North Korea plays the mule

The United States should stick to its nuclear hardball policy.

Once again, North Korea has proven it only knows how to play the mule. While the feisty nation with the questionable formal name of the “Democratic People’s Republic of Korea” returned for a fourth round of six-nation talks with the United States, South Korea, China, Japan and Russia, it took only one day to breach the agreement reached after seven days of negotiations.

When this round of talks began, North Korea insisted it would only dismantle its nuclear weapons program – currently estimated to be capable of producing at least six atomic weapons – if the United States would allow it to build a light-water nuclear reactor for peaceful energy purposes. In exchange, it would allow strict controls and inspections on the facility.

While this seems reasonable, the United States stubbornly, but rightfully, held out on this issue, maintaining that a previous agreement for such reactors was abandoned when North Korea admitted it had been secretly enriching uranium on the side. The other nations were less opposed to the idea, but agreed to go back to the table.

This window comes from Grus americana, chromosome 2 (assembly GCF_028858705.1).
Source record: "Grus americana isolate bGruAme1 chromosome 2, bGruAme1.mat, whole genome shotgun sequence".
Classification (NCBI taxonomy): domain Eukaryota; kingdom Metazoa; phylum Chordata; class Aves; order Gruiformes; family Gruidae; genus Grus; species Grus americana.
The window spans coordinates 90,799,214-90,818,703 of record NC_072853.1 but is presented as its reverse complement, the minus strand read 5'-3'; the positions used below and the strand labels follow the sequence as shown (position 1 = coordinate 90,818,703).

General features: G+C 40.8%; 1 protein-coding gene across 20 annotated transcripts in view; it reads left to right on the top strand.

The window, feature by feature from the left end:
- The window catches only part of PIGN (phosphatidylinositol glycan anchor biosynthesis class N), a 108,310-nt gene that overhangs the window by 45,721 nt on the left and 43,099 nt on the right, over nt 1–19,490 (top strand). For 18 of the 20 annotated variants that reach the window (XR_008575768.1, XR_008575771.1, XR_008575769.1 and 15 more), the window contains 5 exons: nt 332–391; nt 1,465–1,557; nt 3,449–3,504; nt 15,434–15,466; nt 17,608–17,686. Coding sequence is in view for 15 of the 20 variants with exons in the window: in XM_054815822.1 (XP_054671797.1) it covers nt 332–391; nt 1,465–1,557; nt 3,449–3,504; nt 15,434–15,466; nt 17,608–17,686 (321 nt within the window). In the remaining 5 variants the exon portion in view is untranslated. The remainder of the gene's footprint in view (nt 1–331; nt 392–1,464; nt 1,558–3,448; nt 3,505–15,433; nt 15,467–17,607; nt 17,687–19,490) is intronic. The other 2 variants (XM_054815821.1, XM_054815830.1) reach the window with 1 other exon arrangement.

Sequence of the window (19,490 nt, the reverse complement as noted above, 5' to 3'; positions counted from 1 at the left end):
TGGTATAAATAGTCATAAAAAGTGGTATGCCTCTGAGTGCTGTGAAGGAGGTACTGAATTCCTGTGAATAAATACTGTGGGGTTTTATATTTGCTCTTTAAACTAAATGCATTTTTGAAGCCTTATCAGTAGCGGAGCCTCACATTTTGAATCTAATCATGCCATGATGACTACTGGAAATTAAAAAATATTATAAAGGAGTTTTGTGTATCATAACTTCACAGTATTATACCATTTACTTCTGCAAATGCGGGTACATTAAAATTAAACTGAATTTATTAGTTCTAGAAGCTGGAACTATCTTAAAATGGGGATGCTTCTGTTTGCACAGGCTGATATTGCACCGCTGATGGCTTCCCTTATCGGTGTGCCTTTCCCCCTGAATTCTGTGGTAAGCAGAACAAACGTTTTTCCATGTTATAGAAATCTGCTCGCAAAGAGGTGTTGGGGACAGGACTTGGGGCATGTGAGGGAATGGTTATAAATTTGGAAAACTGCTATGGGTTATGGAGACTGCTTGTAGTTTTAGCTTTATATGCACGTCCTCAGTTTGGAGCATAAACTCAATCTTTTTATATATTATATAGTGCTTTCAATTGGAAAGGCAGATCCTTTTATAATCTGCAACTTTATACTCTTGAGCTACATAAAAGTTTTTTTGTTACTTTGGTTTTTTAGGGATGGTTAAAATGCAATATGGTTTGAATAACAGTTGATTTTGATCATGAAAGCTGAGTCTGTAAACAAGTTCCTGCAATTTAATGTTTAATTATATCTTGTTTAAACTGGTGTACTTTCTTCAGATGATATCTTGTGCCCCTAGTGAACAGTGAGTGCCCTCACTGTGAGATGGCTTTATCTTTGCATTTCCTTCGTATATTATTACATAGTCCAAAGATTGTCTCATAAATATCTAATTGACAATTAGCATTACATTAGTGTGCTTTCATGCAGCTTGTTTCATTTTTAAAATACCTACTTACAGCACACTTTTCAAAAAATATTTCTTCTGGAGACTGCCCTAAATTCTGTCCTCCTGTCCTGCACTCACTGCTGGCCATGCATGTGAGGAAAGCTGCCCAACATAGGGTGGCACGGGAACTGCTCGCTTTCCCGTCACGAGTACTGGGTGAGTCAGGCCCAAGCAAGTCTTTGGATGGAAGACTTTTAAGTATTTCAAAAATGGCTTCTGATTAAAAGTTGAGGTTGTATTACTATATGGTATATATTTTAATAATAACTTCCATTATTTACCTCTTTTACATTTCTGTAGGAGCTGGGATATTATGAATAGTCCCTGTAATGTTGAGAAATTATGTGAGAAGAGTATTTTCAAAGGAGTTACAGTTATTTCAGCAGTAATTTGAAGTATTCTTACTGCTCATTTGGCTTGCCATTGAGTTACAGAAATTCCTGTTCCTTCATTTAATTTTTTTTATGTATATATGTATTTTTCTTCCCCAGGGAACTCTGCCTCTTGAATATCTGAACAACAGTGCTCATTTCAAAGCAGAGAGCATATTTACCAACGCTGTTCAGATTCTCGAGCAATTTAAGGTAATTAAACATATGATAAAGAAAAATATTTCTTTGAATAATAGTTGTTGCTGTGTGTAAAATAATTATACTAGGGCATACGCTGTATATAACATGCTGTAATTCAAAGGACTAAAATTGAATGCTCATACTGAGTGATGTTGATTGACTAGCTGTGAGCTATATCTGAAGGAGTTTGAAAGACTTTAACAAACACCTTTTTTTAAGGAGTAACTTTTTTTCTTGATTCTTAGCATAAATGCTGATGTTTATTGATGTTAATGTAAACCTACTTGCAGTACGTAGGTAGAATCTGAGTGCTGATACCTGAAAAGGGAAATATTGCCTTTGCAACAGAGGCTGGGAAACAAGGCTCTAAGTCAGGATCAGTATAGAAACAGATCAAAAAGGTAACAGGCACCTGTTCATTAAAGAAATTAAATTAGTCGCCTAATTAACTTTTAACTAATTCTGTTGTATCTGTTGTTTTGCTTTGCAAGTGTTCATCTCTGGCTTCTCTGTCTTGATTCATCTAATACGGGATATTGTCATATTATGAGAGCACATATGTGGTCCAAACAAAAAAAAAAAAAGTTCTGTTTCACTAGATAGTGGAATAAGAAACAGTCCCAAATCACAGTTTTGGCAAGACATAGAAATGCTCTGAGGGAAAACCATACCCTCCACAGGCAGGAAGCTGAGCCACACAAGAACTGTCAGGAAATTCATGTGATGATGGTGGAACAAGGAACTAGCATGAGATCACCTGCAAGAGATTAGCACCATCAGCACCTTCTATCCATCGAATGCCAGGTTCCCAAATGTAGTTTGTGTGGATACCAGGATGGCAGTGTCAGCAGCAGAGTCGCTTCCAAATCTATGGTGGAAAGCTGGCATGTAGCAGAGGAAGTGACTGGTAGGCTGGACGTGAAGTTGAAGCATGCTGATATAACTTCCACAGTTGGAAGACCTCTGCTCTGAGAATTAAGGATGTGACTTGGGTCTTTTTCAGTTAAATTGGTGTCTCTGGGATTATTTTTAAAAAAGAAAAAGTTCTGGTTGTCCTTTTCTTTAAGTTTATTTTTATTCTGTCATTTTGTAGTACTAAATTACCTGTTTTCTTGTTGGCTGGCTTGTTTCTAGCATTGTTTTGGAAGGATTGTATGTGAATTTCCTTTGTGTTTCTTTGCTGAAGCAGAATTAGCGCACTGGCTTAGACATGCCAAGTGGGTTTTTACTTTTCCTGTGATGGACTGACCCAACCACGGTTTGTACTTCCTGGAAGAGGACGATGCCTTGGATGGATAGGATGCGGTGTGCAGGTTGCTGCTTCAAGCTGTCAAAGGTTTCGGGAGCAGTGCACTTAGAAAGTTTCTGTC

It paid off when the group issued a statement on Monday wherein North Korea agreed to dismantle all its nuclear operations, including weapons, and return to compliance with the nonproliferation of nuclear weapons treaty and the International Atomic Energy Agency safeguards. The statement emphasized that North Korea had stated its right to peaceful atomic technology and that the light-water reactor would be discussed “at an appropriate time.” The statement also included South Korea’s offer of free energy, economic and diplomatic aid from all the parties involved, and a fifth round of talks scheduled for November. This agreement seemed a good compromise for all parties.

Unfortunately, North Korea reneged Tuesday and said it would begin dismantling its weapons program only if the United States guaranteed a light-water reactor first. So far, Secretary of State Condoleezza Rice, as well as Russian and Japanese officials, have rejected the demand and have called for North Korea to return to the original agreement.

Because the United States has garnered international support for this particular game of hardball, it’s time to stick with it. If five of the six parties involved stand firm in the original agreement, hopefully they can force North Korea to disarm before instituting a peaceful nuclear energy program.